Researchers in Australia reveal that a tiny protein found in sunflower seeds may help halt the spread of prostrate cancer.
The boffins found that the sunflower mini-protein was able to block enzymes called proteases which break down the connective tissue around tumours, allowing the cancer cells to migrate.
The mini-protein has now been named the protease inhibitor, and has proved itself in test tube-based trial.
Researchers were also able to re-engineer the molecule so it blocks only the proteases, and leave other "good" proteases unharmed.
"We are extremely happy because now we can carry out trials in mouse-models of prostate cancer, and if we have positive results we could get a pharmaceutical industry partner interested in the work," said study leader Dr Jonathan Harris, of the Queensland University of Technology.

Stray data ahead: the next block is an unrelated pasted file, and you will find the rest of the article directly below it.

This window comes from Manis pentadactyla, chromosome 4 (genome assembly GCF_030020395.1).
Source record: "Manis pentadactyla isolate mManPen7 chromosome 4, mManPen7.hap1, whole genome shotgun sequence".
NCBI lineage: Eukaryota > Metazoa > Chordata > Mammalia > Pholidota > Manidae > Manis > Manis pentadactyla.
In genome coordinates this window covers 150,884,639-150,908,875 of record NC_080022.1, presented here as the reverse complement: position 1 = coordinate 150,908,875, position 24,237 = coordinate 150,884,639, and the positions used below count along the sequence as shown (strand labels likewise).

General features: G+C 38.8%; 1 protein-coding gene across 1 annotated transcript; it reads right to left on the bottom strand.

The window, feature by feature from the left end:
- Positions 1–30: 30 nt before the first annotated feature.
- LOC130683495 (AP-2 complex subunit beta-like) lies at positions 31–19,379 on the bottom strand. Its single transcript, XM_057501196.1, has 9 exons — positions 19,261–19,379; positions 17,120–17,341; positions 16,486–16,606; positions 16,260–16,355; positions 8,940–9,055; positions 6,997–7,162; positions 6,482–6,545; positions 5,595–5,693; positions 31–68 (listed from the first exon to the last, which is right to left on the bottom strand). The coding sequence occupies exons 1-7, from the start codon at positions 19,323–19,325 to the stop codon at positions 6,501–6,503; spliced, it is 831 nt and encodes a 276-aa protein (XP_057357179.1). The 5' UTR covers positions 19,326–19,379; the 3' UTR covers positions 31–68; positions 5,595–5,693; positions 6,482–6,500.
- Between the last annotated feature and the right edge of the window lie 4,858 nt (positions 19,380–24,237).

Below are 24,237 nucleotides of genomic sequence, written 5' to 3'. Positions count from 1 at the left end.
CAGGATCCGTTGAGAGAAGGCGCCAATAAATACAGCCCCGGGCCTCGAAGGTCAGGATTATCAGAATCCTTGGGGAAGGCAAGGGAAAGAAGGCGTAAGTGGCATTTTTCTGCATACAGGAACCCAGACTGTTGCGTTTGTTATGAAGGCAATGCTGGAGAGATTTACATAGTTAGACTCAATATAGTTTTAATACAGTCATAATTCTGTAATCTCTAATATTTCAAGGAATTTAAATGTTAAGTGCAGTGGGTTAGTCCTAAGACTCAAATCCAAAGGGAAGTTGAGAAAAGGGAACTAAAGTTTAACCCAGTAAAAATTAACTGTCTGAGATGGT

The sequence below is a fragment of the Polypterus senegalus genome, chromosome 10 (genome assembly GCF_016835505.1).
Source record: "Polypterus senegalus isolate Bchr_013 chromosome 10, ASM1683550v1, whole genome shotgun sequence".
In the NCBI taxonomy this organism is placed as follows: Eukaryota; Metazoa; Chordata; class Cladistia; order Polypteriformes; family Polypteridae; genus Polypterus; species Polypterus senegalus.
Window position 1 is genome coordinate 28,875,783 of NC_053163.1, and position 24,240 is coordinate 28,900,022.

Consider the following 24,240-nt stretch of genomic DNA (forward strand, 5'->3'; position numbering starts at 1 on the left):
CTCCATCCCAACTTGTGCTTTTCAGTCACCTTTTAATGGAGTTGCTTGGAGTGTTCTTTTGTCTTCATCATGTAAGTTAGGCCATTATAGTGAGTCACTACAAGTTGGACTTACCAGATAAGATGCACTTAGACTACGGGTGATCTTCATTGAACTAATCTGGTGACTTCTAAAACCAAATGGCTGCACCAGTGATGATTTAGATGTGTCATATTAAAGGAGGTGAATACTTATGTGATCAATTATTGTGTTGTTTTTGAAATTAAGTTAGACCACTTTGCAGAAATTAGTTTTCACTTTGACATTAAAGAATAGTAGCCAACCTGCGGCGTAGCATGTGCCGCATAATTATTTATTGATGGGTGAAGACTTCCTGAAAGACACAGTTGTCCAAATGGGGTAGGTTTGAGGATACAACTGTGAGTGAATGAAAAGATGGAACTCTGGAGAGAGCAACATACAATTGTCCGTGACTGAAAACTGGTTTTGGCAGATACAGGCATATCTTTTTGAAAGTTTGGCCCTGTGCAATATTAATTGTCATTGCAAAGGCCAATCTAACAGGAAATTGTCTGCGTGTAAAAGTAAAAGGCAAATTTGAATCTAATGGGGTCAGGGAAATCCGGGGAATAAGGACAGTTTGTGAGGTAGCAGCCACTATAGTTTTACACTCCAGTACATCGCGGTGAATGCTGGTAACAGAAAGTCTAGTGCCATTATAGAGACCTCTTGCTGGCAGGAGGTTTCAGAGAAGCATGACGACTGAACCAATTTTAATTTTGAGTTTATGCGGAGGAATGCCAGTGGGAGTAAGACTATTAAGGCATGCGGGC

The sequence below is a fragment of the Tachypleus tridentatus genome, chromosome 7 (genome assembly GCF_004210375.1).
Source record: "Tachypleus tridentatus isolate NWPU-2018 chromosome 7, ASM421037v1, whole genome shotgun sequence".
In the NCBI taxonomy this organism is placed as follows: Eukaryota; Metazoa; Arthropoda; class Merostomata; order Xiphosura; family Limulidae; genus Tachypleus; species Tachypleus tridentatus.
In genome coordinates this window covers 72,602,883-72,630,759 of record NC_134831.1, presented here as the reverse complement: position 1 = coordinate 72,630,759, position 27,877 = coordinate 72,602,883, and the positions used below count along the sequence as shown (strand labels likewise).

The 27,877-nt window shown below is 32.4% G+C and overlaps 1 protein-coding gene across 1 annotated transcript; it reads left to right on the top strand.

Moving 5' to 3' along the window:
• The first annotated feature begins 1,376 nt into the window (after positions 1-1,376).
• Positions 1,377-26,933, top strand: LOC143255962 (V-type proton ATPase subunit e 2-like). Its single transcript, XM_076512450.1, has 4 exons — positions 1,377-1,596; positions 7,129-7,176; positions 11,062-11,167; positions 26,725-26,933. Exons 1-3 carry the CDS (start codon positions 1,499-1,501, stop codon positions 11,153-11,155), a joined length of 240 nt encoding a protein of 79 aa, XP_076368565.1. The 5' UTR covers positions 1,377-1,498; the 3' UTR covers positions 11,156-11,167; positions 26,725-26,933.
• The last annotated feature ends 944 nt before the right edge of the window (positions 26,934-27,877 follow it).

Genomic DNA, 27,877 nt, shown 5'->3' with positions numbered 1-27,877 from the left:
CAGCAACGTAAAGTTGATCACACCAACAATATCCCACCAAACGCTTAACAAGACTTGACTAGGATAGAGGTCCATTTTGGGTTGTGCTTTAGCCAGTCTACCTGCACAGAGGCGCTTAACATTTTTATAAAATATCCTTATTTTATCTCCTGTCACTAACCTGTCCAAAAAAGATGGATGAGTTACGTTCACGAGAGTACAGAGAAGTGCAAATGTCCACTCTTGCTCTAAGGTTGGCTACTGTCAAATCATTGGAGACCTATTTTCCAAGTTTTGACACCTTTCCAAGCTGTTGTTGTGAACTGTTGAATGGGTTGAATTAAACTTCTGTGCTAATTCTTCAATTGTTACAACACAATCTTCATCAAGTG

The boffins said that if current trials on mice are successful, a new human therapy will be available targeting prostate cancer spread.
"The dream end-product is having a drug which could be produced in sunflower seeds and given as a simple dietary supplement for people with prostate cancer," Dr Harris added.